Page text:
Search for content and authors

Organic/inorganic doped aromatic derivatives crystals: growth and properties

Florin Stanculescu 1,2Floricica Barvinschi 3Iulian Ionita 1Anca Stanculescu 4

1. University of Bucharest, Faculty of Physics, Str. Atomistilor nr.405, Bucharest- Magurele 077125, Romania
2. ROMANIAN MATERIAL SCIENCE CRYSTAL GROWTH SOCIETY (ROMS-CGS), Str. Atomistilor nr.405, Bucharest- Magurele 077125, Romania
3. Politehnica University of Timişoara, P-ţa Victoriei no. 2, Timisoara 300006, Romania
4. National Institute of Materials Physics, 105 Atomistilor Street, Bucharest- Magurele 77125, Romania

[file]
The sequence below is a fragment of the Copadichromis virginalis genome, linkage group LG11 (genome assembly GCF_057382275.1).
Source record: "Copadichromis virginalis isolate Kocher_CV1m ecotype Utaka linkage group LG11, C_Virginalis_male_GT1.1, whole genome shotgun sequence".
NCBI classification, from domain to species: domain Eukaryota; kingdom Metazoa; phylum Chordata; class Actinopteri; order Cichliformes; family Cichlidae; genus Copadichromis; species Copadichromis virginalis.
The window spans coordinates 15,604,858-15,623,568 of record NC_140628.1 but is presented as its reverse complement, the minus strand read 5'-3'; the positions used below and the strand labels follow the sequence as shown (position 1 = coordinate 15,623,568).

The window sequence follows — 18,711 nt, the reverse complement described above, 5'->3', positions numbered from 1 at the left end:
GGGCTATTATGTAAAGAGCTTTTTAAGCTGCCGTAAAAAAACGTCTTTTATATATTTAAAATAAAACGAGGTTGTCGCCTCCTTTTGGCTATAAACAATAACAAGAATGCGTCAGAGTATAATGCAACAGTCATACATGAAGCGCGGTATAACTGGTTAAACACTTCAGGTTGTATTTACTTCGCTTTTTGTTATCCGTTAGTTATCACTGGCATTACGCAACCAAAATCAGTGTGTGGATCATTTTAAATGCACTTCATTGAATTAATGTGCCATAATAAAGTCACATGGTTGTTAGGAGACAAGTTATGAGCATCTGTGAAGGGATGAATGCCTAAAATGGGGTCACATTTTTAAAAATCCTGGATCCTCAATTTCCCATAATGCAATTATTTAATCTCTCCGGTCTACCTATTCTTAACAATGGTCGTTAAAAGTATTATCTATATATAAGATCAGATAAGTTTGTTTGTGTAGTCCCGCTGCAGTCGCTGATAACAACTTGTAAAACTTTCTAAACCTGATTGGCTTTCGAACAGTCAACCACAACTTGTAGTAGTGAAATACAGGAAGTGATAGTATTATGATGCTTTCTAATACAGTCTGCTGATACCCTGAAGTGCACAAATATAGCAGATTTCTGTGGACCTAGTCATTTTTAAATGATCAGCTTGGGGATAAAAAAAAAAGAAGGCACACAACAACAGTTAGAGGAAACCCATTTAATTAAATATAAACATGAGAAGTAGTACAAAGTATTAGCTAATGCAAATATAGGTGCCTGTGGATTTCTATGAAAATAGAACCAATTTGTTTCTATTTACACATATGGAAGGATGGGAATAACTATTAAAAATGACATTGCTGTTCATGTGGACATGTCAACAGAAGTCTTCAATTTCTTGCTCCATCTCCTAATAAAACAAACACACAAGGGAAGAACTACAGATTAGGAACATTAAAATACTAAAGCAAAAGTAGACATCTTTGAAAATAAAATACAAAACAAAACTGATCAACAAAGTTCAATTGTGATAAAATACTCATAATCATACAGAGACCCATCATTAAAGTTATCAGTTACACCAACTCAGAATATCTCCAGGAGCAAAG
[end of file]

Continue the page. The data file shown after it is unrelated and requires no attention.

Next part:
In the last decades, the organic molecular crystals have been considered as potential substitutes for inorganic crystals in photonics for optical signal processing and integrated optics showing large second order non-resonant nonlinearities and fast response times. Their most significant advantages compared to inorganics are the high values for nonlinear coefficients, large birefringence values, high damage thresholds in laser beam and large transparency domain. These properties are associated with the presence of the delocalized π electrons cloud and, donor and acceptor substituent groups, which are generating important inductive and mezomeric effects at the molecular level and significant optical non-linear effect at the macroscopic scale.